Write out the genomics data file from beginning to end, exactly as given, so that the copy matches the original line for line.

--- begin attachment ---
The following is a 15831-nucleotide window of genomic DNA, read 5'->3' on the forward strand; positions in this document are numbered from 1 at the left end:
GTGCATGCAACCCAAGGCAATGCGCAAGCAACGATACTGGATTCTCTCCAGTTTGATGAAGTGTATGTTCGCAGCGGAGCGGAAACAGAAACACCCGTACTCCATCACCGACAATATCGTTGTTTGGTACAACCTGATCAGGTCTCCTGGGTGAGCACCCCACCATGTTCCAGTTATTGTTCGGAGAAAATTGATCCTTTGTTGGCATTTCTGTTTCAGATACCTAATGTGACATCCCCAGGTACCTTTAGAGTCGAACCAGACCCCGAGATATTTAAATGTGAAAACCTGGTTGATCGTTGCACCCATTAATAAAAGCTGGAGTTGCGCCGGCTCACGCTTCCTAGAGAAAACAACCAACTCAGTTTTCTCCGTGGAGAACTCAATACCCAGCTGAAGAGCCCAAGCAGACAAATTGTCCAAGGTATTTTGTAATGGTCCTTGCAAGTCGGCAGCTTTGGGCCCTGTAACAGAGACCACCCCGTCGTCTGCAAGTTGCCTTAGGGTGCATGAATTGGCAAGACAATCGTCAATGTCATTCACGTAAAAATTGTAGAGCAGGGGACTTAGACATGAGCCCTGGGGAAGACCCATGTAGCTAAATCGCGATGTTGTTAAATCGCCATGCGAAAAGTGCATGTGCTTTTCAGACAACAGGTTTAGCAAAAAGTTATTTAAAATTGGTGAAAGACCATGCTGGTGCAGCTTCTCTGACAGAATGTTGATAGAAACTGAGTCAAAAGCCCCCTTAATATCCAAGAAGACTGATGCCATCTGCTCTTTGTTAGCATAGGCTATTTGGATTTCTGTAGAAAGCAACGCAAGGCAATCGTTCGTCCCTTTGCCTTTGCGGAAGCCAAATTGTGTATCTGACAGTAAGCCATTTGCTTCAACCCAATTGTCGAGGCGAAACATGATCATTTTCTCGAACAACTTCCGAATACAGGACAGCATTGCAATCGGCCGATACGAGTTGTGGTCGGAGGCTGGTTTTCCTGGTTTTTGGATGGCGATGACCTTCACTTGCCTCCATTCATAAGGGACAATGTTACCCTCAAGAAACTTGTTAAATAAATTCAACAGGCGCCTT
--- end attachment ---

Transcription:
The following is a 15831-nucleotide window of genomic DNA, read 5'->3' on the forward strand; positions in this document are numbered from 1 at the left end:
GTGCATGCAACCCAAGGCAATGCGCAAGCAACGATACTGGATTCTCTCCAGTTTGATGAAGTGTATGTTCGCAGCGGAGCGGAAACAGAAACACCCGTACTCCATCACCGACAATATCGTTGTTTGGTACAACCTGATCAGGTCTCCTGGGTGAGCACCCCACCATGTTCCAGTTATTGTTCGGAGAAAATTGATCCTTTGTTGGCATTTCTGTTTCAGATACCTAATGTGACATCCCCAGGTACCTTTAGAGTCGAACCAGACCCCGAGATATTTAAATGTGAAAACCTGGTTGATCGTTGCACCCATTAATAAAAGCTGGAGTTGCGCCGGCTCACGCTTCCTAGAGAAAACAACCAACTCAGTTTTCTCCGTGGAGAACTCAATACCCAGCTGAAGAGCCCAAGCAGACAAATTGTCCAAGGTATTTTGTAATGGTCCTTGCAAGTCGGCAGCTTTGGGCCCTGTAACAGAGACCACCCCGTCGTCTGCAAGTTGCCTTAGGGTGCATGAATTGGCAAGACAATCGTCAATGTCATTCACGTAAAAATTGTAGAGCAGGGGACTTAGACATGAGCCCTGGGGAAGACCCATGTAGCTAAATCGCGATGTTGTTAAATCGCCATGCGAAAAGTGCATGTGCTTTTCAGACAACAGGTTTAGCAAAAAGTTATTTAAAATTGGTGAAAGACCATGCTGGTGCAGCTTCTCTGACAGAATGTTGATAGAAACTGAGTCAAAAGCCCCCTTAATATCCAAGAAGACTGATGCCATCTGCTCTTTGTTAGCATAGGCTATTTGGATTTCTGTAGAAAGCAACGCAAGGCAATCGTTCGTCCCTTTGCCTTTGCGGAAGCCAAATTGTGTATCTGACAGTAAGCCATTTGCTTCAACCCAATTGTCGAGGCGAAACATGATCATTTTCTCGAACAACTTCCGAATACAGGACAGCATTGCAATCGGCCGATACGAGTTGTGGTCGGAGGCTGGTTTTCCTGGTTTTTGGATGGCGATGACCTTCACTTGCCTCCATTCATAAGGGACAATGTTACCCTCAAGAAACTTGTTAAATAAATTCAACAGGCGCCTT